Girard-Perregaux’s oldest roots lie in the work of Jean-François Bautte, the Geneva watchmaker jeweller who presented his first creations in 1791 and whose succession Girard-Perregaux acquired in 1906.
Bautte was born on March 22th 1772, into a family of modest labourers. At the age of 12 having been orphaned at an early age, he began serving a series of apprenticeship as a jeweller, goldsmith and case assembler. His lively and passionately dedicated mind-set also led him to explore the watchmaking and engine-turning professions.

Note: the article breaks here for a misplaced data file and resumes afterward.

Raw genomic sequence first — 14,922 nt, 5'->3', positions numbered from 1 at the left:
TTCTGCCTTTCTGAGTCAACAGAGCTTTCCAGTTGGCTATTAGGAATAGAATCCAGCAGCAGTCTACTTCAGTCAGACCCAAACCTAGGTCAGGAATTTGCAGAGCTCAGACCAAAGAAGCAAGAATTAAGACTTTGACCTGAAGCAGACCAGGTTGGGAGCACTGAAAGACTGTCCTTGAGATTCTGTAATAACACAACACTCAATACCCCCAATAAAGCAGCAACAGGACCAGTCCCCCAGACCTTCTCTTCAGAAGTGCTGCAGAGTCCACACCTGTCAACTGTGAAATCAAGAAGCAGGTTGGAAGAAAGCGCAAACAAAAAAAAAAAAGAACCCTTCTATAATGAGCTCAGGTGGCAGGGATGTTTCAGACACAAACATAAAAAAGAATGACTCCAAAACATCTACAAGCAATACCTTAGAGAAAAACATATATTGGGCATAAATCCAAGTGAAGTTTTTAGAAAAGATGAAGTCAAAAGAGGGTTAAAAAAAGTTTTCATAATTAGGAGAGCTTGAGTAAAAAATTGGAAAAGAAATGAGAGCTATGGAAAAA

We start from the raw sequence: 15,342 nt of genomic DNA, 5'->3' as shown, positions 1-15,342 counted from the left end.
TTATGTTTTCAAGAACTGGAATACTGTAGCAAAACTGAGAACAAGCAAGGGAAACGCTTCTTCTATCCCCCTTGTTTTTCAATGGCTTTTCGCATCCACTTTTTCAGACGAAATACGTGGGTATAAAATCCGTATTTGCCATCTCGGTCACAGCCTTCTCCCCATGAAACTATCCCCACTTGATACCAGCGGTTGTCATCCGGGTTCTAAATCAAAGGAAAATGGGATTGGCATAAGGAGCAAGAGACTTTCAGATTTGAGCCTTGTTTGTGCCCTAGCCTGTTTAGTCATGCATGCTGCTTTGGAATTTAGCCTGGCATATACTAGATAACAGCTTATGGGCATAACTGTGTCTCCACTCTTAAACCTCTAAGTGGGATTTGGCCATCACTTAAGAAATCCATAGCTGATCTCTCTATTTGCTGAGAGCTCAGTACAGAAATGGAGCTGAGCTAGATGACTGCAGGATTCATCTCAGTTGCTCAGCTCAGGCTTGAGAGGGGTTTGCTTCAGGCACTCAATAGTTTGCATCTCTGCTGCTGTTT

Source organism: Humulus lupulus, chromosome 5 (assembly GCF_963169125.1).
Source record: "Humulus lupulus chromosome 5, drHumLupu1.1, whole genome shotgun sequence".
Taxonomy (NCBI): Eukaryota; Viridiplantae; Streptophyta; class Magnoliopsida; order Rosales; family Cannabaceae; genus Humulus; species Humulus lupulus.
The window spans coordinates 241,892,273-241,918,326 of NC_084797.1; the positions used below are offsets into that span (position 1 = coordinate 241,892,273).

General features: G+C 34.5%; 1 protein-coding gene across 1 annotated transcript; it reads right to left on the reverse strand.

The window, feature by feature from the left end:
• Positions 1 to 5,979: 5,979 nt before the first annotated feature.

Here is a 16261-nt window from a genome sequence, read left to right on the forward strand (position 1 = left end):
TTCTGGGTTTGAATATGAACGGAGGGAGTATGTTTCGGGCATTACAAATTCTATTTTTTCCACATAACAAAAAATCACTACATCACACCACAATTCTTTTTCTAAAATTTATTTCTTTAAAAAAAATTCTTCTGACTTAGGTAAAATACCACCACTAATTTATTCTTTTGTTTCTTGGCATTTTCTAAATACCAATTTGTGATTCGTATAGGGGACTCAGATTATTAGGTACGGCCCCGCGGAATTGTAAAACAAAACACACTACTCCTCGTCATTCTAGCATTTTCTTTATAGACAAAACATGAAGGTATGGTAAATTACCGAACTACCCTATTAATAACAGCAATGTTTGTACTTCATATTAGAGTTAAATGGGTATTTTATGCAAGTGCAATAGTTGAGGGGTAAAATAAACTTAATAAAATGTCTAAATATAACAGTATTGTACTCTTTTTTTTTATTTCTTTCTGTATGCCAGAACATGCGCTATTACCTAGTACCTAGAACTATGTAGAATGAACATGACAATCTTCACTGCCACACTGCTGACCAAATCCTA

His undeniable qualities as an artisan were backed by remarkable commercial atitudes. At an early stage in his career, from 1795 onwards, he began travelling to sell his creations. Having experienced his fair share of difficulties in Europe, which was in a permanent state of war in the late 18th century, Bautte managed to make the most of the period of tranquillity that followed the Restoration and lasted for a quarter century. These prosperous years enabled him to develop his fabrique (the French name for watch production facilities), which was the most comprehensive that had ever existed. The workshop were grouped around a watch dealership on the Rue du Rhone, now known far and wide as the heart of Geneva’s luxury shopping district. These workshops produced complete watches, movements, cases and dials on the one hand; and on the other also excelled in all types of decoration, including enamelling, gemsetting, engine-turning, as well as jewellery in all its forms, music boxes and automata. Their reputation was such that a number of skilled artisans were trained at Bautte and significantly contributed to the development of Geneva’s watch and jewellery-making corporation. In addition to his boutique in Geneva. Bautte also owned a branch in Paris, as well as another in Florence. He cultivated close contacts with elite circles across Europe, as confirmed by a wealth of correspondence, notably originating from the royal courts of Russia and Denmark. His renown was such that no eminent foreign visitors to Geneva missed out on the opportunity to visit his Maison, which welcomed great names such as Baizac, Dumas, Ruskin and the future Queen Victoria. On his death in 1837, the entire city of Geneva paid vibrant homage to this great man.